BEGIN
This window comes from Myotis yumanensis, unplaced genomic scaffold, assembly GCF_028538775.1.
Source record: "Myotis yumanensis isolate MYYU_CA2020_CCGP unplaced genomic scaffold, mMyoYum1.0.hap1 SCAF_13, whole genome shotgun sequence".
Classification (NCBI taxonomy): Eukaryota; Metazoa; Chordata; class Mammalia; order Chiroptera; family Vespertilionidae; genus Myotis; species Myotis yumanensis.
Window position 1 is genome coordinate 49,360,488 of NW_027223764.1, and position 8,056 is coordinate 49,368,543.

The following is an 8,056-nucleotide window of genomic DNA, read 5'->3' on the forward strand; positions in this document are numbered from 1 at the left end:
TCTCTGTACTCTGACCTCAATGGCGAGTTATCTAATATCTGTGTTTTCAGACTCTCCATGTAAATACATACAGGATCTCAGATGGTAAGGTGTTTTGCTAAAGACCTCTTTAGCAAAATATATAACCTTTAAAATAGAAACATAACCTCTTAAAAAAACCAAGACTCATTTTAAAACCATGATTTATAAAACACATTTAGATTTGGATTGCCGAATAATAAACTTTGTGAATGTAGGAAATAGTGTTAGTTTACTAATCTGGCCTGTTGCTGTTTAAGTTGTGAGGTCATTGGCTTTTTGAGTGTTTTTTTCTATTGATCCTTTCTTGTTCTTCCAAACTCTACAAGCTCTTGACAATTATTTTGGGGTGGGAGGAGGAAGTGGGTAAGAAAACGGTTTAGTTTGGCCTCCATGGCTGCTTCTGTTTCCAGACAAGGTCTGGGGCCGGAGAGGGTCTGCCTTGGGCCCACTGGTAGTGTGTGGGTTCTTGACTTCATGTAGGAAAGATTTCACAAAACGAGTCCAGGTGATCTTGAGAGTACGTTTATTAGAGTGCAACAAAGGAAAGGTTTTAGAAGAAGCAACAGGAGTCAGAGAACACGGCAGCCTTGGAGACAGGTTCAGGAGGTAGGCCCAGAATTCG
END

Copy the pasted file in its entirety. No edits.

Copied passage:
This window comes from Myotis yumanensis, unplaced genomic scaffold, assembly GCF_028538775.1.
Source record: "Myotis yumanensis isolate MYYU_CA2020_CCGP unplaced genomic scaffold, mMyoYum1.0.hap1 SCAF_13, whole genome shotgun sequence".
Classification (NCBI taxonomy): Eukaryota; Metazoa; Chordata; class Mammalia; order Chiroptera; family Vespertilionidae; genus Myotis; species Myotis yumanensis.
Window position 1 is genome coordinate 49,360,488 of NW_027223764.1, and position 8,056 is coordinate 49,368,543.

The following is an 8,056-nucleotide window of genomic DNA, read 5'->3' on the forward strand; positions in this document are numbered from 1 at the left end:
TCTCTGTACTCTGACCTCAATGGCGAGTTATCTAATATCTGTGTTTTCAGACTCTCCATGTAAATACATACAGGATCTCAGATGGTAAGGTGTTTTGCTAAAGACCTCTTTAGCAAAATATATAACCTTTAAAATAGAAACATAACCTCTTAAAAAAACCAAGACTCATTTTAAAACCATGATTTATAAAACACATTTAGATTTGGATTGCCGAATAATAAACTTTGTGAATGTAGGAAATAGTGTTAGTTTACTAATCTGGCCTGTTGCTGTTTAAGTTGTGAGGTCATTGGCTTTTTGAGTGTTTTTTTCTATTGATCCTTTCTTGTTCTTCCAAACTCTACAAGCTCTTGACAATTATTTTGGGGTGGGAGGAGGAAGTGGGTAAGAAAACGGTTTAGTTTGGCCTCCATGGCTGCTTCTGTTTCCAGACAAGGTCTGGGGCCGGAGAGGGTCTGCCTTGGGCCCACTGGTAGTGTGTGGGTTCTTGACTTCATGTAGGAAAGATTTCACAAAACGAGTCCAGGTGATCTTGAGAGTACGTTTATTAGAGTGCAACAAAGGAAAGGTTTTAGAAGAAGCAACAGGAGTCAGAGAACACGGCAGCCTTGGAGACAGGTTCAGGAGGTAGGCCCAGAATTCG